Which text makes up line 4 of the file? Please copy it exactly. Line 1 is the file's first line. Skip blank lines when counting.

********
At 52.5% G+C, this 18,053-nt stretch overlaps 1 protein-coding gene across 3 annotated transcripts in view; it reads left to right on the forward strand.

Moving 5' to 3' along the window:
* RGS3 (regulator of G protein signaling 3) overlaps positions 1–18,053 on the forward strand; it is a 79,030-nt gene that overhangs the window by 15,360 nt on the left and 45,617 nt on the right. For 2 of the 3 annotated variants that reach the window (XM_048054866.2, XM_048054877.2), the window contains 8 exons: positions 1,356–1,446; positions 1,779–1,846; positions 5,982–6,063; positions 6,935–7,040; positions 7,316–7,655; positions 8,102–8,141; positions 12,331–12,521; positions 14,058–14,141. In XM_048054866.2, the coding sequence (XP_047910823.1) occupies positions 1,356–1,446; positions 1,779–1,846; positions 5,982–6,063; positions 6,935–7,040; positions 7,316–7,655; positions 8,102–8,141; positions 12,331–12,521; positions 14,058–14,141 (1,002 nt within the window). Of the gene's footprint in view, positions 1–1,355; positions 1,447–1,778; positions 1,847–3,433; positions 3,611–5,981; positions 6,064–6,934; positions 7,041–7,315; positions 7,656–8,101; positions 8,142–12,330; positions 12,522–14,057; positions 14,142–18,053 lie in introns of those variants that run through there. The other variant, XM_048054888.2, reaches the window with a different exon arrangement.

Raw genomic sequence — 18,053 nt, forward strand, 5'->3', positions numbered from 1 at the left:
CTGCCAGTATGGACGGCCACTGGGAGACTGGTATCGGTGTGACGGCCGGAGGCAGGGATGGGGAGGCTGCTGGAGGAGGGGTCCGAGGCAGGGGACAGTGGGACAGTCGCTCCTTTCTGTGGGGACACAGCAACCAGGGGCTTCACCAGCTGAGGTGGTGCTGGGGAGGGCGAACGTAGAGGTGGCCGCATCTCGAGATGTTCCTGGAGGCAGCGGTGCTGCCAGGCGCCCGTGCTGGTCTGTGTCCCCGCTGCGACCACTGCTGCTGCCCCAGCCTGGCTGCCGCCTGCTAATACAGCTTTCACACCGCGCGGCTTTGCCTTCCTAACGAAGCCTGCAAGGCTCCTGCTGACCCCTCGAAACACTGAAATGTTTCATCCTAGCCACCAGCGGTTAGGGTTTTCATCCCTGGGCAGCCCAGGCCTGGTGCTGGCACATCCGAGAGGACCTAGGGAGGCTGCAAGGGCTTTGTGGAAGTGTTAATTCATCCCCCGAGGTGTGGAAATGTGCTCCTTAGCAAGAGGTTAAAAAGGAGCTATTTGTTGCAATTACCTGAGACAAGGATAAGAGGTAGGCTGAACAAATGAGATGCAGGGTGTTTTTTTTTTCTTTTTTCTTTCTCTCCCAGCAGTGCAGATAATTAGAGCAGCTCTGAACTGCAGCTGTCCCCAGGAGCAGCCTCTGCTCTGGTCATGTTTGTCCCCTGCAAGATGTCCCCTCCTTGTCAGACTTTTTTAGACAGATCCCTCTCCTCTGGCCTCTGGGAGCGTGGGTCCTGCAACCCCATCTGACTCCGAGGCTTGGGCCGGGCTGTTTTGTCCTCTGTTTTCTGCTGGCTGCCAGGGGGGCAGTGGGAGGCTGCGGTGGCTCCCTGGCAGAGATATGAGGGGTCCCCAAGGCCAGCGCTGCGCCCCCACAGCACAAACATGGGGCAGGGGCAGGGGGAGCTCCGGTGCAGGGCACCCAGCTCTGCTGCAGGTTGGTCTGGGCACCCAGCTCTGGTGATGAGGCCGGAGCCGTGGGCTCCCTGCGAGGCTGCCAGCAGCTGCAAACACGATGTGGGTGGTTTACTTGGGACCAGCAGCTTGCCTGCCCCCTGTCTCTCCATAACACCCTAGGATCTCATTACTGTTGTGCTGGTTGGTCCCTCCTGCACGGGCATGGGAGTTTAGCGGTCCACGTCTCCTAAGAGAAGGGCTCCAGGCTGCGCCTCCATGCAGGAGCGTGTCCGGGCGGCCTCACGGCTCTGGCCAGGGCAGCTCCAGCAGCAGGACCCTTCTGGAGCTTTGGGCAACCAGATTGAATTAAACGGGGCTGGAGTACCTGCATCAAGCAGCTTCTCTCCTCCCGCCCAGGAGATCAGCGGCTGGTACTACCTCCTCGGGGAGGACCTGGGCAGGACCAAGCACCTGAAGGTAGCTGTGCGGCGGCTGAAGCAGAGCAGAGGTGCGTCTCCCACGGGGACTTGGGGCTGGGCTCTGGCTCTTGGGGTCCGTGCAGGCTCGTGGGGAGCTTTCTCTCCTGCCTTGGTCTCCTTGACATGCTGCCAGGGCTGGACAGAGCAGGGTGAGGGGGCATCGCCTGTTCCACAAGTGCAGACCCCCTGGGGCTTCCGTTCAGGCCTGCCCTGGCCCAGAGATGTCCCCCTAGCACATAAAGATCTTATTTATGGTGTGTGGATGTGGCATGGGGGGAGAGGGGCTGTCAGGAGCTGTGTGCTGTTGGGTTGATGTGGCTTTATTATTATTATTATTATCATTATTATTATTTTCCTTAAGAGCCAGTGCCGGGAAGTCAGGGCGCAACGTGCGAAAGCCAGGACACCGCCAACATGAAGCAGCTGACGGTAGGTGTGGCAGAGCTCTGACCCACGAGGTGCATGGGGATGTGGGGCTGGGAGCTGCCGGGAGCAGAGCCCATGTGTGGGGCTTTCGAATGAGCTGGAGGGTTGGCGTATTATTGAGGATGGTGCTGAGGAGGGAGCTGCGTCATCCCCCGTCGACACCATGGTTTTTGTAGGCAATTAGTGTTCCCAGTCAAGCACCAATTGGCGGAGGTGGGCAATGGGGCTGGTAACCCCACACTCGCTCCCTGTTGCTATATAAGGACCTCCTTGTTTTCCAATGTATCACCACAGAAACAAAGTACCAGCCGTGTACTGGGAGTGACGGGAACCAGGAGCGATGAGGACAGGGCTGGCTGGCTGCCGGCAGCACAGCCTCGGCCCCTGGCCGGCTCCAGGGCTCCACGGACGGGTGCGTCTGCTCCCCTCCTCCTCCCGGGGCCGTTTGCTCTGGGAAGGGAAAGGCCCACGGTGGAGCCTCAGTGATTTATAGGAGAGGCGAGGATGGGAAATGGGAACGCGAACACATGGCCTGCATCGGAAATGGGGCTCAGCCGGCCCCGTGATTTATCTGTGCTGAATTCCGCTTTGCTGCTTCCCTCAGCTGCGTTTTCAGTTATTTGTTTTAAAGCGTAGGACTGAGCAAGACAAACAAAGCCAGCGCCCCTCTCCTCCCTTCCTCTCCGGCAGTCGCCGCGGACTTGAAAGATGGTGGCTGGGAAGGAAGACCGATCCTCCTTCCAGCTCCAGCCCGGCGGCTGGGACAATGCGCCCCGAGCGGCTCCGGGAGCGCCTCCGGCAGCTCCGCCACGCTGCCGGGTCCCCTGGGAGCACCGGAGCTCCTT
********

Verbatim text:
Raw genomic sequence — 18,053 nt, forward strand, 5'->3', positions numbered from 1 at the left: